Yes, these cleaners work (watch How to Remove Tough Gel Coat Stains, to see for yourself). But if any of the acid gets onto your aluminum trailer, it’ll eat right into the metal and cause severe damage. The directions for most of these cleaners advise you to cover the trailer, thereby protecting it. But if you can figure out a water-tight way to cover all of those beams and bunks while your boat is sitting on them, you must be a genius. Play it safe, and only use this stuff if your boat is sitting on blocks—or if you’re about to replace an already-trashed trailer.

6. DON'T try to stain teak while it’s on the boat.

Yes, you want to make that teak look good. But experienced boaters (read: those who have already made this mistake and learned the hard way) remove the teak if possible from the boat before refinishing it, especially if there’s any gel coat nearby. Otherwise, no matter how carefully you tape off the glass or brush on the stain, you’re sure to muff up a spot or two. And yes, it will deface your precious fiberglass.

7. DON'T wax a non-skid deck.

Not only will you turn the cockpit into a skating rink, you’ll also discover that it’s impossible to get the wax out of those narrow indentations in the fiberglass. So how else can you get the nonskid looking good? Some boaters like using Woody Wax, which isn't actual bee’s wax and seems a bit less slick after application. Some others like to pressure-wash the non-skid with a relatively low PSI (500 – 1,000) pressure-washer. And some people give the non-skid a wash-down with Soft Scrub, which tends to do a good job at removing stains but is also a bit harsh on the fiberglass (it’ll lose some of its luster after a few seasons of such treatment).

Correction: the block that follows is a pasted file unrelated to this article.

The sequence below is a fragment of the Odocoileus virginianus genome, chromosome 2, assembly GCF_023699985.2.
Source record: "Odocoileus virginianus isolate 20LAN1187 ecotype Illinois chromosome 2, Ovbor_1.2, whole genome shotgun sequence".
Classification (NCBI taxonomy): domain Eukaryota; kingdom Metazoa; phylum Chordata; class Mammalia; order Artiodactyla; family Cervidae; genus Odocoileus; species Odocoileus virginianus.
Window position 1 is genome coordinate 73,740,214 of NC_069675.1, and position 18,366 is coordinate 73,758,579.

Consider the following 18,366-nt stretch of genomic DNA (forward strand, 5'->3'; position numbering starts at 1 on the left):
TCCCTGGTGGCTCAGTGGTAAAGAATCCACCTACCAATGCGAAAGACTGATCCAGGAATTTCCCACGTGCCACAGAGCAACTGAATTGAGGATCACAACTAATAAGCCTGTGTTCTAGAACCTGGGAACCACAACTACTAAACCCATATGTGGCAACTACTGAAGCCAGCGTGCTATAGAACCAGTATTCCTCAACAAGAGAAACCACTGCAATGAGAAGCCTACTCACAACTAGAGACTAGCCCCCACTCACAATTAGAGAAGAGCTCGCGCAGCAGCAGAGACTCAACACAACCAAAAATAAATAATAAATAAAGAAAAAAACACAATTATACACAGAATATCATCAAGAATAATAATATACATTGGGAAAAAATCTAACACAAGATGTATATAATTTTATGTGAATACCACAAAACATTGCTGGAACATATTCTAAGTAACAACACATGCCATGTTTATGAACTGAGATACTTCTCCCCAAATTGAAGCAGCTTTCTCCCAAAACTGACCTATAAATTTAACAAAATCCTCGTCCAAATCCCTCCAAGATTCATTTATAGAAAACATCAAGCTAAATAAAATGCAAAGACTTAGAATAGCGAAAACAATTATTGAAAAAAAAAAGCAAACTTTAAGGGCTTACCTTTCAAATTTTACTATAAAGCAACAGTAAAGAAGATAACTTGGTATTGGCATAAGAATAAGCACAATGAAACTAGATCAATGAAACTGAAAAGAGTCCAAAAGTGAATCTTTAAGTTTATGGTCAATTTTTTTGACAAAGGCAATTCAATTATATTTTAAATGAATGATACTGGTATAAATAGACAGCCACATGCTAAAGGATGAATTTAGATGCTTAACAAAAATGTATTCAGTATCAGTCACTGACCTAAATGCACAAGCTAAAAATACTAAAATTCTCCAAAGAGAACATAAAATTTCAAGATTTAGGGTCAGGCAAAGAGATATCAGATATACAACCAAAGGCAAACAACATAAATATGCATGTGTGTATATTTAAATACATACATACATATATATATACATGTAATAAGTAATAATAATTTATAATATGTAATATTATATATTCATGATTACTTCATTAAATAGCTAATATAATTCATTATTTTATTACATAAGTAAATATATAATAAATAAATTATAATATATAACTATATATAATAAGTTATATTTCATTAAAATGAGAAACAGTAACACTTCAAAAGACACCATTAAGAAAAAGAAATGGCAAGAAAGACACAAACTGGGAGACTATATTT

trailer lights

Trailer lights: we absolutely, positively guarantee that one or more won't work at the beginning of the season.

8. DON'T hitch your rig to the truck and tow it to the ramp without checking all the lights.

As any trailer boat owner can attest, when spring-time rolls around the question isn't whether or not one of your trailer light isn't working; the question is how many trailer lights aren't working.

9. DON'T grease the trailer hubs if you greased them just before winter lay-up.